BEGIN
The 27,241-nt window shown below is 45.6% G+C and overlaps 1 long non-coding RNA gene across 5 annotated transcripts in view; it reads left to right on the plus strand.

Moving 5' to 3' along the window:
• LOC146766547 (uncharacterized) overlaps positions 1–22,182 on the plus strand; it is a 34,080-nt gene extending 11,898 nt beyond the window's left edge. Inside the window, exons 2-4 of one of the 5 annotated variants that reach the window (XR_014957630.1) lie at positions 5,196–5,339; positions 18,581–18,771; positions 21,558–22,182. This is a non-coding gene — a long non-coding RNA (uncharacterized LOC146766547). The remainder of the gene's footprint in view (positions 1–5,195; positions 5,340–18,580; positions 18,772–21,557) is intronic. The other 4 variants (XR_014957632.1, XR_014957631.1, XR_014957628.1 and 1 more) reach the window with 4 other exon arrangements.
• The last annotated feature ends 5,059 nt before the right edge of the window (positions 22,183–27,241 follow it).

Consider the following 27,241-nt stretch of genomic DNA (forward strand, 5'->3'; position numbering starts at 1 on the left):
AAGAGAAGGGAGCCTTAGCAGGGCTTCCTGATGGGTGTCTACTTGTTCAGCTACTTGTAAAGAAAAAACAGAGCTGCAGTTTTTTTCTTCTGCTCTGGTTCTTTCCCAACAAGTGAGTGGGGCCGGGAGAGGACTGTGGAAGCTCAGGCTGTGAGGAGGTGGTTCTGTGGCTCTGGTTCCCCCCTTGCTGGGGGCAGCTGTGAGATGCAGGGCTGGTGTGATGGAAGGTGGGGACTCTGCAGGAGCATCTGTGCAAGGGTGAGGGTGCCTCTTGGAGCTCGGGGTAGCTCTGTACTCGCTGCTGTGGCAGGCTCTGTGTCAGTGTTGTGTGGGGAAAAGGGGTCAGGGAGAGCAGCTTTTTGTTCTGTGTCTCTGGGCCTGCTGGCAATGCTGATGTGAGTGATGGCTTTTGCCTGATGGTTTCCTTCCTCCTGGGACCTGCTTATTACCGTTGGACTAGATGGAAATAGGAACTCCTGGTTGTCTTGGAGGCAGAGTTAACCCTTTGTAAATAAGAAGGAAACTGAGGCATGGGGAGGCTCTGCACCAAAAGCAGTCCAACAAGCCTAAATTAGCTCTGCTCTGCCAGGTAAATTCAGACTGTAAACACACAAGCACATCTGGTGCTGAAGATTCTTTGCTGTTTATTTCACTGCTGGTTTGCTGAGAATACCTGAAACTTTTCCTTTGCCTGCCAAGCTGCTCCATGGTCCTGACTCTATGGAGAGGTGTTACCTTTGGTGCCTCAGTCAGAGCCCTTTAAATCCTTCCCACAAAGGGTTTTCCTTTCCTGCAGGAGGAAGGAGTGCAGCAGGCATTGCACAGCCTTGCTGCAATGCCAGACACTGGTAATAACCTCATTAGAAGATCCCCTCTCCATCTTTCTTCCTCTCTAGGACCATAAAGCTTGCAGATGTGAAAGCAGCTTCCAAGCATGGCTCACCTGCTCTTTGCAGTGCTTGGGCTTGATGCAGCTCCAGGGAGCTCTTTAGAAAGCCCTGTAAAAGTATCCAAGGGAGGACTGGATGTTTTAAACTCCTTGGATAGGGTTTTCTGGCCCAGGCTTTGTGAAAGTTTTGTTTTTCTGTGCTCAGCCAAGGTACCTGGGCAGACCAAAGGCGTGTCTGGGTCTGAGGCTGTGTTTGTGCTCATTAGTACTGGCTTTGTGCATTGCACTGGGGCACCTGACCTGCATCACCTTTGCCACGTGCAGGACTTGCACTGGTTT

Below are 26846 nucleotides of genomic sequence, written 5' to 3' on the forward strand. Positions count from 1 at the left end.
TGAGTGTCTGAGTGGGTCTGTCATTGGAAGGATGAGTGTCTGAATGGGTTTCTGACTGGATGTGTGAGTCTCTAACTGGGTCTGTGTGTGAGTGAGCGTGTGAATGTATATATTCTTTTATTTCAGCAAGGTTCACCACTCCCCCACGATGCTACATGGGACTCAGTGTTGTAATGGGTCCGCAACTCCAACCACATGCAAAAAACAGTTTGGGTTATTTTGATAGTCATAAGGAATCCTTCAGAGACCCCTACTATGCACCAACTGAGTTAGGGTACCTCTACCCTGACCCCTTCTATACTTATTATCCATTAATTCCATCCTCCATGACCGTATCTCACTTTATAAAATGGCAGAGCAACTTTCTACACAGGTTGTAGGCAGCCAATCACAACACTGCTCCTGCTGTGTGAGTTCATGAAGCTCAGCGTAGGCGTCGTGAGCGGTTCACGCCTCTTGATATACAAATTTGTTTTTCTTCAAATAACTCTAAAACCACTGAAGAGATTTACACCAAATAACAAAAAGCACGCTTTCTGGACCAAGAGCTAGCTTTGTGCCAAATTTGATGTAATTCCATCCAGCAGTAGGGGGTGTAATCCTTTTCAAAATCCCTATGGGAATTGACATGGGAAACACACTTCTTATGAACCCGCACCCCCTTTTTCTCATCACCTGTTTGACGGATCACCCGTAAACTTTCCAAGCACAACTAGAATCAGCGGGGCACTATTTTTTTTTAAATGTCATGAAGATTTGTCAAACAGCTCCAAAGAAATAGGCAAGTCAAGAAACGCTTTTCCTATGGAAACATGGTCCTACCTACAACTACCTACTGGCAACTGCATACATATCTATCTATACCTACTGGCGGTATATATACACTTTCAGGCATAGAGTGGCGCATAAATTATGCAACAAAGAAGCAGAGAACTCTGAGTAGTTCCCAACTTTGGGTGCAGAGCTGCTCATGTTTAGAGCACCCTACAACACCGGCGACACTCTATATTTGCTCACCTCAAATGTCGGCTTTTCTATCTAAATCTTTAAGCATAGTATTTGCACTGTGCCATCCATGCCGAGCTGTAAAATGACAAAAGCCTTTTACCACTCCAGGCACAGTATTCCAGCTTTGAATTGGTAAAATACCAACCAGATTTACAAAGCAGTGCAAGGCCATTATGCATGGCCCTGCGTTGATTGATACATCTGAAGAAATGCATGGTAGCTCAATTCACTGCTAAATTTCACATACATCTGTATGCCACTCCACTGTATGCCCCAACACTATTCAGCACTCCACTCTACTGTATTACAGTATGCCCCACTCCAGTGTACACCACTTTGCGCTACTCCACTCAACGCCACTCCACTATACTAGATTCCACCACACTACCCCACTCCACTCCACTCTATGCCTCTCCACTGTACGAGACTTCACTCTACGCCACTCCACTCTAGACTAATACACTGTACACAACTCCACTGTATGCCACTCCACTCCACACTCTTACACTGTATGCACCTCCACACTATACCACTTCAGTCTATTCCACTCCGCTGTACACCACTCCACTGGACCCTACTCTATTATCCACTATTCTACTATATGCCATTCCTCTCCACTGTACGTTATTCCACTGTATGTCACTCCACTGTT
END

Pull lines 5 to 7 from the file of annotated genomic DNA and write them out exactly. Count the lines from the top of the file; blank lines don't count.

Consider the following 27,241-nt stretch of genomic DNA (forward strand, 5'->3'; position numbering starts at 1 on the left):
AAGAGAAGGGAGCCTTAGCAGGGCTTCCTGATGGGTGTCTACTTGTTCAGCTACTTGTAAAGAAAAAACAGAGCTGCAGTTTTTTTCTTCTGCTCTGGTTCTTTCCCAACAAGTGAGTGGGGCCGGGAGAGGACTGTGGAAGCTCAGGCTGTGAGGAGGTGGTTCTGTGGCTCTGGTTCCCCCCTTGCTGGGGGCAGCTGTGAGATGCAGGGCTGGTGTGATGGAAGGTGGGGACTCTGCAGGAGCATCTGTGCAAGGGTGAGGGTGCCTCTTGGAGCTCGGGGTAGCTCTGTACTCGCTGCTGTGGCAGGCTCTGTGTCAGTGTTGTGTGGGGAAAAGGGGTCAGGGAGAGCAGCTTTTTGTTCTGTGTCTCTGGGCCTGCTGGCAATGCTGATGTGAGTGATGGCTTTTGCCTGATGGTTTCCTTCCTCCTGGGACCTGCTTATTACCGTTGGACTAGATGGAAATAGGAACTCCTGGTTGTCTTGGAGGCAGAGTTAACCCTTTGTAAATAAGAAGGAAACTGAGGCATGGGGAGGCTCTGCACCAAAAGCAGTCCAACAAGCCTAAATTAGCTCTGCTCTGCCAGGTAAATTCAGACTGTAAACACACAAGCACATCTGGTGCTGAAGATTCTTTGCTGTTTATTTCACTGCTGGTTTGCTGAGAATACCTGAAACTTTTCCTTTGCCTGCCAAGCTGCTCCATGGTCCTGACTCTATGGAGAGGTGTTACCTTTGGTGCCTCAGTCAGAGCCCTTTAAATCCTTCCCACAAAGGGTTTTCCTTTCCTGCAGGAGGAAGGAGTGCAGCAGGCATTGCACAGCCTTGCTGCAATGCCAGACACTGGTAATAACCTCATTAGAAGATCCCCTCTCCATCTTTCTTCCTCTCTAGGACCATAAAGCTTGCAGATGTGAAAGCAGCTTCCAAGCATGGCTCACCTGCTCTTTGCAGTGCTTGGGCTTGATGCAGCTCCAGGGAGCTCTTTAGAAAGCCCTGTAAAAGTATCCAAGGGAGGACTGGATGTTTTAAACTCCTTGGATAGGGTTTTCTGGCCCAGGCTTTGTGAAAGTTTTGTTTTTCTGTGCTCAGCCAAGGTACCTGGGCAGACCAAAGGCGTGTCTGGGTCTGAGGCTGTGTTTGTGCTCATTAGTACTGGCTTTGTGCATTGCACTGGGGCACCTGACCTGCATCACCTTTGCCACGTGCAGGACTTGCACTGGTTT

Below are 26846 nucleotides of genomic sequence, written 5' to 3' on the forward strand. Positions count from 1 at the left end.